Friday, August 22, 2008


Here is one of the great quotes from this week:

"This week, Barack Obama's challenge is to select a running mate who's young, hip, and whose accomplishments in life don't overshadow Obama's. Allow me to suggest Kevin Federline. "

Ann Coulter

Wednesday, August 13, 2008


Last couple of nights my Dad, who usually never watches TV, decided to avail himself of our cable in order to watch the Olympics. After my esteemed parent finally realized that he had better head home if he wanted any chance of staying awake behind the wheel the next morning, I have reclaimed my cable. For whatever idiotic reason (probably extreme laziness), I have not switched channels right away, and watched a bit of the Olympics; and I immediately remembered why am I not a sports fan, and why I have been steering clear from Channel 4.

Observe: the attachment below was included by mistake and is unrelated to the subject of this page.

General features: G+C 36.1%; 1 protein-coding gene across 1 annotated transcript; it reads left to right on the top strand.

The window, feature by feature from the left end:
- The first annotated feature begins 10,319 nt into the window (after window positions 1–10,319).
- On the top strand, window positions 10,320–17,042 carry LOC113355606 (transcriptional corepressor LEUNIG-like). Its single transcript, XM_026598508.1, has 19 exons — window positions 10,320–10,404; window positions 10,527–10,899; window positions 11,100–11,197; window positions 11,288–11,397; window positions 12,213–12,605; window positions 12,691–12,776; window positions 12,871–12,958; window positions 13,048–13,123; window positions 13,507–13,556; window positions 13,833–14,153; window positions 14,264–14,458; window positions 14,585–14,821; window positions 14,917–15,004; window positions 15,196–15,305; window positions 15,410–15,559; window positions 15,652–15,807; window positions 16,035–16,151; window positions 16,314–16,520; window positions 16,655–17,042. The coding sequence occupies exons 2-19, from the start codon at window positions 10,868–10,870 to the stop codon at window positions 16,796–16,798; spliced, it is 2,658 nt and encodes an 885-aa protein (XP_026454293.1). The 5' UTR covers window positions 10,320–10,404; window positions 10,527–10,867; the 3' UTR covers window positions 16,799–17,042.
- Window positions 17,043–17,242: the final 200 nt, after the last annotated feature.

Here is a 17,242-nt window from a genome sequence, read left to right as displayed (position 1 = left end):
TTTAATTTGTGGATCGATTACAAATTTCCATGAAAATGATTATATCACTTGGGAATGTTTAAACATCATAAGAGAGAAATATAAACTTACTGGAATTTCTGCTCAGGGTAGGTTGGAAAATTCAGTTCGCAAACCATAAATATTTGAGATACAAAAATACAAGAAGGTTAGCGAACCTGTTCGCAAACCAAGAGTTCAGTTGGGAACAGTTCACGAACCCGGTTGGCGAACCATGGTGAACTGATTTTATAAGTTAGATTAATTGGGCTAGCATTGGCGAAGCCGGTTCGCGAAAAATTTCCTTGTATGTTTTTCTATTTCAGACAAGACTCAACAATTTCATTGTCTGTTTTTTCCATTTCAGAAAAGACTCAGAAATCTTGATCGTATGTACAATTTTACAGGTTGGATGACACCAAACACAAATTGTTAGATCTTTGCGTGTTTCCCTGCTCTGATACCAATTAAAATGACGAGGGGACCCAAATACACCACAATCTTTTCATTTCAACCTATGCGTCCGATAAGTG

To begin with, Olympics are supposed to be something along the lines of people getting together in friendship, forgetting all the strife, and just cheering on for the greatest athletes in the world (yes, I know it is a load of horse's turds, but still). So, why in blazes is the Olympic committee even considering to bestow the honour of hosting such show of brotherly love on the countries which are notorious for their horrific and systematic human rights violations? I remember reading all different kinds of tripe about pros and cons of boycotting the Olympics once it was known that China was going to host it. Basically, who cares about the followers of Dali Lama being tortured and killed in Tibet, or Chinese prisoners being executed to harvest their organs for sale, when we can have such spectacular show of fireworks and athletic prowess? Add to that the wonderful telecasts of all the terrific new things build specifically for the Olympics, the spectacular fireworks, the grandeur, the pageantry, the unity of nations; all that beauty, only occasionally spoiled by the show of all the old dilapidated houses that were demolished in order to create all that beauty, and poor people who used to occupy those houses. Basically, we got a terrific demonstration of the great quote the Edmund Burke supposedly never said.